Believe it or not, left-side traffic was once more widely practiced than keeping to the right. When the horse was still king of the road, travellers liked to keep their sword hand free in case of a hostile encounter. And as most were right-handed, they kept to left. Eventually, this turned into a custom, and later, into a law.
Driving on the “wrong side” of the road is actually not as difficult as it may sound and I got used to it quite quickly. However, nobody prepared me on going round a multi-lane roundabout the “wrong way”. To this day I often end up in the wrong lane, trying to follow the correct arrows on the tarmac that tell me in cryptical abbreviations in what direction they are leading and making me feel like a code-breaker, desperately trying to make sense of the different number and letter combinations. Add to this the lovely soundtrack of car horns and you get the picture.
The problem is, they are everywhere in Britain – more than 10,000 – and people’s relationships with roundabouts is very special here. In 2012, protesters camped on a roundabout in Leek to keep it instead of heaving it replaced with traffic lights. There even exists the UK Roundabout Appreciation Society that to this day awards the ‘Roundabout of the Year’ which is currently held by a roundabout in Tewkesbury featuring on its traffic island a 5m tall sculpture to commemorate the Battle of Tewkesbury in 1471. It might come as no surprise that the modern roundabout was standardised by a British engineer, Frank Blackmore in the 1960s.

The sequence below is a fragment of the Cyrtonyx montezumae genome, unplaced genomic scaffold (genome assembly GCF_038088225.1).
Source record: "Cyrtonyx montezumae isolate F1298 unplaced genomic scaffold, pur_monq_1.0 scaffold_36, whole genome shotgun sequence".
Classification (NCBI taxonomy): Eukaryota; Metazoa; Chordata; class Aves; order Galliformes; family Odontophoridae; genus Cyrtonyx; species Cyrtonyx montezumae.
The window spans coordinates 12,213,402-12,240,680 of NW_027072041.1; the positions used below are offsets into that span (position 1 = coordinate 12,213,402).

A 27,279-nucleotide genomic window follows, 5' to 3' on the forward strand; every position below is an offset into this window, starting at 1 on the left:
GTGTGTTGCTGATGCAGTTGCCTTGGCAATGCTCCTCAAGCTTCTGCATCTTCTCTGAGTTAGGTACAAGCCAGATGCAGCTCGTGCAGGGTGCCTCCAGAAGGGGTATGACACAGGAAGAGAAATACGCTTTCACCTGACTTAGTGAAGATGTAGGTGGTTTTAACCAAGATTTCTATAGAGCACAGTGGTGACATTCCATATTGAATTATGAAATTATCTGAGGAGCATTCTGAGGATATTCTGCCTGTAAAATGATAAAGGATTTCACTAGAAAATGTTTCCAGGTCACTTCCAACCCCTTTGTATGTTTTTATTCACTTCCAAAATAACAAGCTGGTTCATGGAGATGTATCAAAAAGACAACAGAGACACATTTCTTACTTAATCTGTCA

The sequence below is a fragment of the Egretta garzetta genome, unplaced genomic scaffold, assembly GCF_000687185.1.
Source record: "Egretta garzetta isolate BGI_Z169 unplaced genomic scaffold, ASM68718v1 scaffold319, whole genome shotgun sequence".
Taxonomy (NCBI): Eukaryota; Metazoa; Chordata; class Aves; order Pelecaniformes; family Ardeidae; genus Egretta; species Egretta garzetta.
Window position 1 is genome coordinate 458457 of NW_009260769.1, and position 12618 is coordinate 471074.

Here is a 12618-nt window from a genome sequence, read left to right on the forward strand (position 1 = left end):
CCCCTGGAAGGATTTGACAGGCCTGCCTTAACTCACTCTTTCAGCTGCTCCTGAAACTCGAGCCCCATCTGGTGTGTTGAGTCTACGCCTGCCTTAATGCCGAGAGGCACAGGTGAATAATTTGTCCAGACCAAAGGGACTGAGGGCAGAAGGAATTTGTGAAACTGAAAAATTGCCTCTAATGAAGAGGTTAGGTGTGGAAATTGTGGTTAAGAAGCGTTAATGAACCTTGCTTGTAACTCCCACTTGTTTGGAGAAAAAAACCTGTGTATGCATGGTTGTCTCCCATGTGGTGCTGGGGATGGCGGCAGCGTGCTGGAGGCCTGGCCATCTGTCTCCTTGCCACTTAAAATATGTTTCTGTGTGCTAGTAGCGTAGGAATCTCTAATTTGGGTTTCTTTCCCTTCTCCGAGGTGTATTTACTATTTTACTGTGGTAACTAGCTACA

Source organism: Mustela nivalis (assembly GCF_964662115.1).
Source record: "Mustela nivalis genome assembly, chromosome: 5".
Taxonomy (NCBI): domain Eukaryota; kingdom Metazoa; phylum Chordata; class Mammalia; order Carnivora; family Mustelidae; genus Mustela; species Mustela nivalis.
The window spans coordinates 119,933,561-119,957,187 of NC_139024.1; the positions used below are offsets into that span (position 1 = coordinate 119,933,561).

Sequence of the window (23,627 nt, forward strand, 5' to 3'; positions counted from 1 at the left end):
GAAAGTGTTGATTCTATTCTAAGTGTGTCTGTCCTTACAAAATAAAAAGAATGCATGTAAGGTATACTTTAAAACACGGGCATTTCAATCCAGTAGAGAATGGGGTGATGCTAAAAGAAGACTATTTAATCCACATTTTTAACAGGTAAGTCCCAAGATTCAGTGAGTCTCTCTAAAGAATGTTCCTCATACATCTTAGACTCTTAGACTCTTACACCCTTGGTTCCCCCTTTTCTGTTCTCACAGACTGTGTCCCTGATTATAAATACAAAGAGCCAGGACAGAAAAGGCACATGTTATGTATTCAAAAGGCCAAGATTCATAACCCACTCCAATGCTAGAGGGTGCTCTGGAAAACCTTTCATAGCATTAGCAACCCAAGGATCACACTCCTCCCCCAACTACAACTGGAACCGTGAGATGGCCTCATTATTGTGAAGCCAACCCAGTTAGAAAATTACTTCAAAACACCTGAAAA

And as there is no escaping, let’s just say I have done, and occasionally still do, my extra rounds, muttering and cursing under my breath, getting slightly dizzy, the world spinning like I’m sitting in a merry-go-round until I find myself flung out in some random direction, going somewhere I didn’t intend to. But I will get where I want in the end, it just takes those extra rounds longer. And that’s why it’s called a roundabout. Because it gets me round about where I want to go.